This is the third post by Zeyad Rajabi who owns the XHTML output from Word's new blogging feature. In earlier posts, Zeyad discussed a general overview of the XHTML as well as a more detailed post on XHML compliance. Today Zeyad is discussing the ways in which styles have been directly tied to specific XHTML tags.

Today I wanted to talk a bit about the template that we use for the Word 2007 blogging feature. Word has always concentrated on the presentation of documents and making it easy for people to quickly create a great looking document. The area that we haven't focused on as much though is allowing people to better specify the semantic meaning of their content. We've been slowly moving in that direction with the custom XML support in Word 2003 and the content controls and XML mapping in Word 2007. We actually leverage a content control to allow you to specify the blog's title.

One of the oldest ways folks would specify semantic meaning in a Word document though was by using styles, and we've done work in Word 2007 to make styles much more convenient for the average end user. We've created a number of Word styles that we map directly to XHTML tags of semantic meaning (like <strong> <em> and <blockquote>). We then let the browser and blog sites determine how to render these tags (based on stylesheets, etc.).

In Word 2007 one of our investments was giving our users easy access to applying styles via "quick styles". In our blog template we provide a list of styles that can be applied to the contents of the document as you can see in the screen shot below:

Styles

These styles are all significant in that we can map them directly to XHTML tags (rather than simply to formatting properties). Below is a table listing all the styles provided by our blog template and their XHTML equivalent.

Style

HTML

Heading

h1, h2, h3, h4, h5, h6

Normal

p

Quote

blockquote

Code

<pre><code>… </code></pre>*

Strong

strong

Emphasis

em

*The code style is being added post Beta 2.

What do you guys think of having a style called "Code" that actually nests pre and code together? Word differs from the web in that we automatically preserve whitespace, so in order for us to correctly output XHTML for the code style we also need to output the preformatted style.

One interesting discussion that came up in some of my previous posts was whether it was better to use <b> and <i> or <strong> and <em> when people applied bold or italic formatting to their text. Having the <b> and <i> tags in the HTML guarantees that the look of the document will likely not change regardless of style sheet (it's more likely that <strong> would have CSS props than <b>). On the other hand, <strong> and <em> provide much more flexibility in that they really only imply semantics and not display values. While <strong> and <em> have a default presentation, it is often overwritten by the CSS of the page or the rendering engine.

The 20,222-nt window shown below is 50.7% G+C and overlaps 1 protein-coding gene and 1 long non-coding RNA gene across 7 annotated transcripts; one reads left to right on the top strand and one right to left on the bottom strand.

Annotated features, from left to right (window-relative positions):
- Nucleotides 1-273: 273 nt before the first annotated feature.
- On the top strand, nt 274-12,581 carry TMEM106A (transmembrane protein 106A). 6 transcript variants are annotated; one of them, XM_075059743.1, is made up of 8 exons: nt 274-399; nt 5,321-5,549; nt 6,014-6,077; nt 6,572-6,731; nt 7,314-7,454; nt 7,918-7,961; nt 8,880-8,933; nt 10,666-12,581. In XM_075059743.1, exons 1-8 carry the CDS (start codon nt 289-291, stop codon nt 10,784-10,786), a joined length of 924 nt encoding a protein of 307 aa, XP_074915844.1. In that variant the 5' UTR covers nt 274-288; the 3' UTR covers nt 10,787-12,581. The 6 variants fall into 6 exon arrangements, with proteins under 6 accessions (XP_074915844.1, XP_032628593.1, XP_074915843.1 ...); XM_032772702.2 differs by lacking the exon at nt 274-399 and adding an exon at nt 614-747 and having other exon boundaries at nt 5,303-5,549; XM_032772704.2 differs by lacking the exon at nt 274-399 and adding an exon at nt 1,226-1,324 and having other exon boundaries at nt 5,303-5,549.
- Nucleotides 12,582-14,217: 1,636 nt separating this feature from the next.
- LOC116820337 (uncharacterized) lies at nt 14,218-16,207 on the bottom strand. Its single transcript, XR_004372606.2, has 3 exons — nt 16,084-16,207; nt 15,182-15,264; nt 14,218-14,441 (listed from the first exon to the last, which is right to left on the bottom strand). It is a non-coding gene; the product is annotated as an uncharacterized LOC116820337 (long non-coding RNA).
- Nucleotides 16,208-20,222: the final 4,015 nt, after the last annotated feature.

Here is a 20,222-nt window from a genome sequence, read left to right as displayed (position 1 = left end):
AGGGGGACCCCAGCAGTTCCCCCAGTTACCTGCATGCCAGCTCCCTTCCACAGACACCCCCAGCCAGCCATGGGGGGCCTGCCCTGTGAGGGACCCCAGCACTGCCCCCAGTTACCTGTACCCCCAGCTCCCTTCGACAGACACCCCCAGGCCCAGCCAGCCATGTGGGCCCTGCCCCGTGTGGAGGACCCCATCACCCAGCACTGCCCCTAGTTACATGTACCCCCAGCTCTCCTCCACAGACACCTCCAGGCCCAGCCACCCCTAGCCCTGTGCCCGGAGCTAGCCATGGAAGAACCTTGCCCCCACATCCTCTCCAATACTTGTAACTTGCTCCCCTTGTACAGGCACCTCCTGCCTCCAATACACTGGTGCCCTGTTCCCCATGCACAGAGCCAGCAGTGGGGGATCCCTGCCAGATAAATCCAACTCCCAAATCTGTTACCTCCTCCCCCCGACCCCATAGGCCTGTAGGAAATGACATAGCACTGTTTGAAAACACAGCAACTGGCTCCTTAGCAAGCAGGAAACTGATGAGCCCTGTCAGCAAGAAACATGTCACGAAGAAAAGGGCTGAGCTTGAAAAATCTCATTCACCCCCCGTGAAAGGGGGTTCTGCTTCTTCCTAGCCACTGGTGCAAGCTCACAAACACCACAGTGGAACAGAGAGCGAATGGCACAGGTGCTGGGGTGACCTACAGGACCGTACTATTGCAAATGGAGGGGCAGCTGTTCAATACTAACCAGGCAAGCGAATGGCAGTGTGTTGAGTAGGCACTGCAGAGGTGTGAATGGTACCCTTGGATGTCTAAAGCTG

Some people were saying that there are occasions where <b> and <i> better capture what the user intended. While I do agree that may be the case at times, I believe also our UI encourages the use of bold and italic when the user often was just trying to convey the semantics. In most cases, I believe they would have specified strong or emphasis if it were as easy and obvious as bold and italic (there just hasn't in been a benefit to doing so in the past). Since we are going the route of XHTML compliance and we are concentrating on structure rather than presentation, we opted to always output strong/em rather than a more confusing mixture of the two (bold/italic and strong/em).

Custom Styles

One area that we are looking at investing in is giving folks the ability to add custom styles to the blogging template that would then be output as a simple style tag. So unlike the above examples where the style is mapped to a specific XHTML tag, we would simply output a <p> or <span> where the class name then matches the style. So, if a user adds the style "foo" to their blogging template then when that style is applied we would output:

<p class="foo">..</p>

We would not output the formatting information for the style because in most cases the CSS would be stripped upon publishing to a blog provider. Instead, with this approach, you could rely on the CSS of the host site of the blog to specify the presentation information for those custom styles.

Comments are welcome

Any comments or questions are welcome. Also let me know if there are any other similar structures you guys are interested in talking about next (ordered and unordered lists, definition lists)?